Chvrches, Tycho deliver visual pinnacles Saturday


Chvrches performs Saturday night at the Highdive outdoor stages. 

By Sarah Soenke

Rain or shine, Pygmalion’s Saturday performances at the Highdive’s outdoor stages were set to run. But luckily, the sun was shining.

The day’s lineup of back-to-back sets, all enclosed within the parking lot behind the Highdive, created the most traditional festival atmosphere of the weekend.

Attendees slowly filtered in throughout the day, dressed in summer wear for the 82-degree weather. Jutting off from the open crowd area between the two stages, an area for food trucks, merchandise and other sponsors lined the pavement with white tents. Many carried purchased handmade and vintage goods from the neighboring Made Fest. And all were there to enjoy the slew of musical performances with headliners Tycho and Chvrches to end the night.

Although doors opened at noon, the first band, Modern Kin, did not start until 2:45 p.m. From there, performances bounced from stage to stage with only 10-minute breaks. The Chicago-based Twin Peaks were one of the beginning bands to set the high energy of the day.

Considering the four members were a group of 20 year olds, I found it amusing to see them throw back cans of beer in between songs (sometimes during too) and nurse cigarettes while they played for an enthusiastic crowd.

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In particular, Connor Brodner, the band’s drummer, went all out during the show by throwing himself energetically into every song, carrying a contagious vigor that transferred to the audience. Whether intentional or not, I thought his “hammer strength” t-shirt highlighted his playing style pretty well.

The party-like atmosphere continued with the indie-pop Miniature Tigers on the neighboring stage. Charlie Brand, the band’s frontman and guitarist, addressed attendees as “sweet little angels” and encouraged everyone with, “Let’s get our dance party on, guys.”

Aside from the climatic kiss between Brand and keyboardist Rick Schaier at the end of “Gold Skull,” I found the highlight to be their ending song, “Sex on the Regular,” which the crowd enthusiastically responded to the most.

Common Loon, a two-man duo from Champaign, finished up at the rock-oriented section of the night starting at 7:30 p.m. Having listened to the band’s album “The Long Dream of Birds” on their Bandcamp site, I found its live set to be accurate and tight, although straightforward. The crowd seemed scattered and relaxed at this point; the lull between the afternoon’s sets’ energy and the main events later in the night.

The lot generally had filled with attendees by this time, with long lines growing at the Cracked and Hendrick House food trucks. The Made Fest had closed up at 6 p.m. too, so nearly everyone attending the festival was either standing in front of a stage, waiting in line or grabbing a drink or meal inside the Highdive.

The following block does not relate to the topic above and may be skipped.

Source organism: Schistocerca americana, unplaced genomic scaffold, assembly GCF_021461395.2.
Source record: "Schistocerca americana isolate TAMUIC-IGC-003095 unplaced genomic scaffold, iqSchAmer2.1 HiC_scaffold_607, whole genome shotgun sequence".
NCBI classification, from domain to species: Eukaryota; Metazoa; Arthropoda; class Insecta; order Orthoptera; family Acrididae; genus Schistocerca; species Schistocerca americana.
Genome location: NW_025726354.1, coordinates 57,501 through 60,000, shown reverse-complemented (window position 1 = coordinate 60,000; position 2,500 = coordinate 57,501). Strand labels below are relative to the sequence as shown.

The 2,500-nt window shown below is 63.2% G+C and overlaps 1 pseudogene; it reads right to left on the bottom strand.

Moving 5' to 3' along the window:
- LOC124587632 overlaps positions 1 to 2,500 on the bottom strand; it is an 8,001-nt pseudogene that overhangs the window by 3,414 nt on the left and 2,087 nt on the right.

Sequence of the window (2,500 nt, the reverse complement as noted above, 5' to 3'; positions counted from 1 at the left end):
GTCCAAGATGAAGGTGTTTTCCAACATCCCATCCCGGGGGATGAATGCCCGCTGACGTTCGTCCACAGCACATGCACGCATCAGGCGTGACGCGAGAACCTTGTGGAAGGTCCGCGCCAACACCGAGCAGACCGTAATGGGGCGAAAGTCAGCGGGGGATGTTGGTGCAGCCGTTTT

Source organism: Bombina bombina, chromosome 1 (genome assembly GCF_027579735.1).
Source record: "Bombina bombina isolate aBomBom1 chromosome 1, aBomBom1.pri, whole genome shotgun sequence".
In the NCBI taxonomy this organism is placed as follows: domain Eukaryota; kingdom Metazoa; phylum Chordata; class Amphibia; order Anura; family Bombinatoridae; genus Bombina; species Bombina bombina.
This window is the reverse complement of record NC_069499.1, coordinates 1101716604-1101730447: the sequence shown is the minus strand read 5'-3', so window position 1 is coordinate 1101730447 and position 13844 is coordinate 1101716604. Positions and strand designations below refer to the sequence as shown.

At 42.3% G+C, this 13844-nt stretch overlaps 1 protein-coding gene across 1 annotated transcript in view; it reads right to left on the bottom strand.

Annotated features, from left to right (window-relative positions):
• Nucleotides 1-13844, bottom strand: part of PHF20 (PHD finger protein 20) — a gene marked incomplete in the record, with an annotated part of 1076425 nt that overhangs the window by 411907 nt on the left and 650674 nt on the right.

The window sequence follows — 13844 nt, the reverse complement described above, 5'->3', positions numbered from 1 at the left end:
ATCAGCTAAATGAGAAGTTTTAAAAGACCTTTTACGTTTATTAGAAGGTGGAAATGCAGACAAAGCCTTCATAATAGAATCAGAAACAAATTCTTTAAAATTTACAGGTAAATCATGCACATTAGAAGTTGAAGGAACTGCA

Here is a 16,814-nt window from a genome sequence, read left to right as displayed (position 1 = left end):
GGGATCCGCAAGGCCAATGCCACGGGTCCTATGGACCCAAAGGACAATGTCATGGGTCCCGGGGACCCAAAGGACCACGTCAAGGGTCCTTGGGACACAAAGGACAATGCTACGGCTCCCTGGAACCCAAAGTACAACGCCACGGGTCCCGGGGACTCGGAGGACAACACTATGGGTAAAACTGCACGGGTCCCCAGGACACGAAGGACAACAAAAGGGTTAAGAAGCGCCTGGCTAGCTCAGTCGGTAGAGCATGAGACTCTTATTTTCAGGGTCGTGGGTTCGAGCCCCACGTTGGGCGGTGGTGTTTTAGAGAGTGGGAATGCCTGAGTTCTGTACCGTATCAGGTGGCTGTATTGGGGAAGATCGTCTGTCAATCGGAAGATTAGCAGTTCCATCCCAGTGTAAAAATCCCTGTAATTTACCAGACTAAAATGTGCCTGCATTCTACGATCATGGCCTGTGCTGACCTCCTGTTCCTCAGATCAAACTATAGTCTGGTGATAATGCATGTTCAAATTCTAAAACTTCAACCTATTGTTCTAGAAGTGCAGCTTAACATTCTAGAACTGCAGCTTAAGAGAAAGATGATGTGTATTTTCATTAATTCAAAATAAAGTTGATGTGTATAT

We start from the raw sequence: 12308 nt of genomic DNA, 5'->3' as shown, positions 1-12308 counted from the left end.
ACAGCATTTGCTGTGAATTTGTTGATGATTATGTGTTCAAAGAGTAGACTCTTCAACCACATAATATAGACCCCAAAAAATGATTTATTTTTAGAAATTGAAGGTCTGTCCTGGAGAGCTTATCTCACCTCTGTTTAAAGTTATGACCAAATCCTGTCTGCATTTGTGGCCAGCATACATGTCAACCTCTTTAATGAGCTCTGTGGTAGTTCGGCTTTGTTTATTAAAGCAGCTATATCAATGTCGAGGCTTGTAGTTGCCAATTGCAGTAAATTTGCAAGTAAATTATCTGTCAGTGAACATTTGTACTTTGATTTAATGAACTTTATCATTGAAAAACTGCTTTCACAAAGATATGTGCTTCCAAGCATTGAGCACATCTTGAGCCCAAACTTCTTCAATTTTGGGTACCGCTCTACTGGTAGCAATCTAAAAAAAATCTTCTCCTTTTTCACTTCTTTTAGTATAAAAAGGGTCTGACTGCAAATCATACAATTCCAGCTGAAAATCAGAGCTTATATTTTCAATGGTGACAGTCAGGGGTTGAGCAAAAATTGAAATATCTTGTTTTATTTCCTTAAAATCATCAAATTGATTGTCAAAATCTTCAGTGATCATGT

Unfortunately, given the event’s location, there’s really no grass areas to sit down and enjoy as per usual with outside “summer” festivals. Few made due with the two padded circular seats outside the bar.

Finally, Tycho took the main stage at 8:20 p.m. Scott Hansen, musician and graphic and photographic visual artist known as ISO50, brought his photographic and design creations to life as a giant projection behind his live performance.

The San Francisco-native and two additional performers stood spaced out across the large stage as an hypnotic mashup of landscape photography, geometric shapes and pops of color accompanied the ambient electronic music. It was the perfect combination of relaxing complexions and captivating flow. The lack of a vocal narrative made the visuals pop and lead the music’s dynamics. The crowd remained generally quiet except for the few times Hansen paused to greet and thank the audience.

By the time Chvrches took the stage (late) at 10:45 p.m., the crowd was beyond rowdy. Several uprisings of demanding chants started and fell out before the booming bass and flashing strobe lights announced the beginning of their set. I could feel the reverberations of the synthpop electronic beats rattling in my throat before Lauren Mayberry’s youthful vocals kicked in to the roaring crowd’s delight.

The light show was both over-the-top and amazing to watch. On stage, Mayberry stood centered in between the two electronic musicians, each standing on a lighted platform. A large geometric light piece stood as a backdrop and pulsed various patterns of colored dots along with the music.

The occasional bursts from the flooding strobe lights made it hard to visually adjust to the performance in the darkened venue, but the crowd danced on. Each time Mayberry paused to address the crowd, her small Scottish accented voice was overpowered by the audience’s response. More than any other performance, attendees joyfully danced and cheered along with the music, hands raised to the open air.

Despite the late start, Chvrches disappointedly played only a portion of their allotted hour-and-a-half set. But before finishing up the outdoor portion of the night’s festivities, Mayberry invited the crowd to visit their DJ set at the Highdive, where the party presumably carried on.

Sarah is a senior in Media. She can be reached at [email protected].